COVID-19 and the World of Work

ILO leads UN joint project targeting hard hit informal sector enterprises

As we enter into the second year of the COVID-19 pandemic and its sustained difficulties for the tourism-dependent Pacific, personal income and employment continues to be a challenge.

Project document | 24 March 2021
Whilst existing small-medium businesses in the informal sector experience severe cash-flow challenges, redundant formal sector workers are transitioning to the informal sector to support their families. As the informal sector swells, vulnerabilities of women and youth led micro-enterprises also increase. These impacts of the global pandemic are heightened by climate change-induced disasters such as the three category five tropical cyclones that impacted Solomon Islands, Fiji, Vanuatu and Tonga in the last year.

An ILO-led UN Joint Project titled “Inclusive Economic Recovery through Sustainable Enterprises in the Informal Economies of Fiji, Palau, Tonga and Vanuatu” is building the capacity of national Business Development Service (BDS) providers to meet the specific demands of informal sector creative and agriculture enterprises. Funded by the UN Secretary General’s Multi Partner Trust Fund (MPTF) for COVID-19 Recovery, the US $2.5m project is jointly implemented with the United Nations Educational, Scientific and Cultural Organisation (UNESCO), United Nations Development Programme (UNDP) and the International Fund for Agricultural Development (IFAD)

Group Discussions
The ILO, convened a technical meeting in Fiji from 23-24 February 2021 bringing together key BDS providers and representatives of target beneficiaries for a planning exercise, targeting the informal sector.
“This project responds to policy recommendations from the ILO Rapid Assessments and the UN Social and Economic Impact Assessment of COVID-19”, highlighted Mr Matin Karimli, the ILO Country Office Director in Fiji. “The informal sector presents many challenges. We know that in Fiji, the pre COVID-19 percentage of informal sector workers was 66.2% - a figure that would have increased exponentially.”

The objectives of the technical meeting were to:
(a) develop innovative and demand driven business training, business advisory and business mentoring for the targeted informal sector beneficiaries and
(b) make BDS accessible to the small-medium business owners so they can sustain their enterprises.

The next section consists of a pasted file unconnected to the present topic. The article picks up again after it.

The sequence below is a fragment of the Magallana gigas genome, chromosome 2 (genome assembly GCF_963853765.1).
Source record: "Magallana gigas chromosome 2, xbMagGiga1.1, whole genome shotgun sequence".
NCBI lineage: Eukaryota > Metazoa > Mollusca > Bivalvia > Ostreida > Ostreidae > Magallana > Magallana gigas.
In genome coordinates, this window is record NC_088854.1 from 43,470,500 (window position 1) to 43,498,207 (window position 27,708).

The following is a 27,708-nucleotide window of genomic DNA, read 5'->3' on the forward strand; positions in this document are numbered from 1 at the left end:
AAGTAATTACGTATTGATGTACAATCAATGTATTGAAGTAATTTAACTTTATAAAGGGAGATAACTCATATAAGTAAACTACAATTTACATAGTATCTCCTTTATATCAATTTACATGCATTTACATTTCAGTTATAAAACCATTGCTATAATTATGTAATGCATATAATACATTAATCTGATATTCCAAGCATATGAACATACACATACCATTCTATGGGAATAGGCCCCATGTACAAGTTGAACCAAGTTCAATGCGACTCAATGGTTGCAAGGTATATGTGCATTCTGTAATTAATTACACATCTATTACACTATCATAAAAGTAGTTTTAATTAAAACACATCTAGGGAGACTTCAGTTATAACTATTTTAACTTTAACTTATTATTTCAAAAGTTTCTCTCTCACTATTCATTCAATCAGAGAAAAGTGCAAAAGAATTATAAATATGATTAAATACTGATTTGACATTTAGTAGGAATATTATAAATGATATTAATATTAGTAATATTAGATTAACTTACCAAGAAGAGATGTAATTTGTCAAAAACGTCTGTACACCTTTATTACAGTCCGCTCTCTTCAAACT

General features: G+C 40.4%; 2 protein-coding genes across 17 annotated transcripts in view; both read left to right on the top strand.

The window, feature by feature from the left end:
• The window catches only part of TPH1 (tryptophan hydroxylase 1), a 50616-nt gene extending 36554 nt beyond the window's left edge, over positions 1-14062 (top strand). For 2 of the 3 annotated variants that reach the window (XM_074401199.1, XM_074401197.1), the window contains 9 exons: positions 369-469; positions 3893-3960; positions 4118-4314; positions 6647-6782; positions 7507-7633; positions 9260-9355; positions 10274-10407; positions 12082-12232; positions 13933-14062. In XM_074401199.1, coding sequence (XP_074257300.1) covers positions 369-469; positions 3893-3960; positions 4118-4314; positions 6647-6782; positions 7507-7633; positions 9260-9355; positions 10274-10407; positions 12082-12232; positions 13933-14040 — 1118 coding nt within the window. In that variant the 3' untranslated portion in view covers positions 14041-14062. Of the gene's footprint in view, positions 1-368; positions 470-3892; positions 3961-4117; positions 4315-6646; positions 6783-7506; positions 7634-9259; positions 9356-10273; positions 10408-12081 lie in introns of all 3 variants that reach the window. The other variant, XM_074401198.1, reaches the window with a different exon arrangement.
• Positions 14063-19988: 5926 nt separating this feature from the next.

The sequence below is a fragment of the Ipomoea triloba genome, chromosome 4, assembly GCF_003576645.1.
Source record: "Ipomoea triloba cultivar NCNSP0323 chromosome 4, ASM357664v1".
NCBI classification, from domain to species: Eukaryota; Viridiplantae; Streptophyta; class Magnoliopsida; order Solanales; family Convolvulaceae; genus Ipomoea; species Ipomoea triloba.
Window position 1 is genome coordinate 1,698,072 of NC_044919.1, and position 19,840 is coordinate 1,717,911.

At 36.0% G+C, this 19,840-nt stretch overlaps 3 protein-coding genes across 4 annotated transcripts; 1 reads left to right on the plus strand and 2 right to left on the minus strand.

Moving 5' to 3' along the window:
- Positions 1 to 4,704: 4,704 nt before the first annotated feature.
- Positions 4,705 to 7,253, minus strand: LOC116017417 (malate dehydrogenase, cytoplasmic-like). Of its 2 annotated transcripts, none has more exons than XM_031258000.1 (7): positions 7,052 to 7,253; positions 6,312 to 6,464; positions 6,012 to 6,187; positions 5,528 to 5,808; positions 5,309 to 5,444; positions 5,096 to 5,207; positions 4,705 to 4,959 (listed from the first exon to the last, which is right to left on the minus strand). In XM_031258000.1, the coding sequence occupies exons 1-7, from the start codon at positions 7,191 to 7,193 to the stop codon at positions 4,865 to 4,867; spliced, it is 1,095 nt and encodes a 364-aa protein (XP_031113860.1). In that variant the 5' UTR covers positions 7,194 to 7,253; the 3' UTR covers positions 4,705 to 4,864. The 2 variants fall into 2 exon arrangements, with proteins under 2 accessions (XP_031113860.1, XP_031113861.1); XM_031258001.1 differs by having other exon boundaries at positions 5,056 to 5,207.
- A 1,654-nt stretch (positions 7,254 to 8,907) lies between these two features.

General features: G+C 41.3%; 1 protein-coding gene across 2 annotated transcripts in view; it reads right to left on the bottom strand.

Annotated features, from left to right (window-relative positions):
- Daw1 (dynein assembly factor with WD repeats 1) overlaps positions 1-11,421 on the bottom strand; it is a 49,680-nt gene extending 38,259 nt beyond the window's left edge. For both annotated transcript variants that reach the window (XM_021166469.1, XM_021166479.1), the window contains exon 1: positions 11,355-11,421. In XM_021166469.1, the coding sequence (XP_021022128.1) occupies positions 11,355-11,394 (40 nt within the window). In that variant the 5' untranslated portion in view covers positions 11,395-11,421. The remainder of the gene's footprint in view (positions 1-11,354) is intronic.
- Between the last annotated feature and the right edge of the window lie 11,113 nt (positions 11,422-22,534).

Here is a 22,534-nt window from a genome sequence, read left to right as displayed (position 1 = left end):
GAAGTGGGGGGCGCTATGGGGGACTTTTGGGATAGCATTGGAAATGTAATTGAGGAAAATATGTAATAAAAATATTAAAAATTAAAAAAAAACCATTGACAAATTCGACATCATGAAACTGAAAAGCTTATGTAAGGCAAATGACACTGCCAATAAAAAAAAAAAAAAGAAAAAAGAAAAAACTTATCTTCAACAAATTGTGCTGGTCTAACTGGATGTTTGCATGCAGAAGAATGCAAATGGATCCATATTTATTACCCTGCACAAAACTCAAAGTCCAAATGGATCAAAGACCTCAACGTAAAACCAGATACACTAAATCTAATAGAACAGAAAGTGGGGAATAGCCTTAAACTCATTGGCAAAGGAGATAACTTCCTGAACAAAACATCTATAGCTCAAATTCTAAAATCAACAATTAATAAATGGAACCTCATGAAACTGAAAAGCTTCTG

The interface between the supply side (BDS providers) and the demand side (representatives of informal enterprises) provided rich discussions leading to the identification of key priority training areas, advisory and mentoring support that was immediately needed to help sustain their enterprises. These included:

(a) Finance, including cash-flow
(b) Marketing, including digital and social media marketing
(c) Business Continuity Plans (BCP)
(d) Human Resource and Employment Regulations
(e) Compliance, including tax, licences and superannuation
(f) Stress management and counselling
(g) Formalization

For the delivery of BDS, a two-prong approach was recommended by the stakeholders. Firstly, a virtual incubator and accelerator platform will support beneficiaries, allowing them to converge at hotels near their home, which will be set up as co-working spaces. Twice weekly training, advisory and mentoring services will be delivered through pre-recorded and live sessions, for a period of 2 months. This will include monitoring of their enterprises and evaluating changes. On completion of the full programme the beneficiaries will receive a graduation notice.

The second delivery system will take place through face-to-face delivery in rural communities with low or no internet connectivity. Content from the virtual platform will be downloaded onto easy-to-use devices and delivered during face-to-face sessions.

A notable outcome of the technical meeting was the development of partnerships for the delivery of BDS. Each partner brought with them expertise and resources. Proposals for Private-Public-Partnerships between government and private sector was also recommended to support sustainability of this initiative. Delivery partners include:

(a) MSME Fiji of the Ministry of Commerce, Tourism, Trade and Transport (MCTTT)
(b) Fiji Enterprise Engine (FEE) of the Fiji Commerce & Employers Federation (FCEF)
(c) New Zealand Government-supported Business Link Pacific (BLP)
(d) Innovation Hub Fiji of the University of the South Pacific (USP) and UNDP
(e) Australian Government supported Market Development Facility (MDF)
(f) Women Entrepreneurs and Business Council (WEBC) and the Young Entrepreneurs Council (YEC) of the Fiji Commerce & Employers Federation (FCEF)
(g) Fiji Hotels and Tourism Association (FHTA)

In the next few weeks, the project will work with relevant specialists and the above partners to build the content for BDS and the delivery infrastructure with the view to launch the initiative on May 28th 2021. A similar model is envisaged for replication in the other project countries – Tonga, Vanuatu and Palau.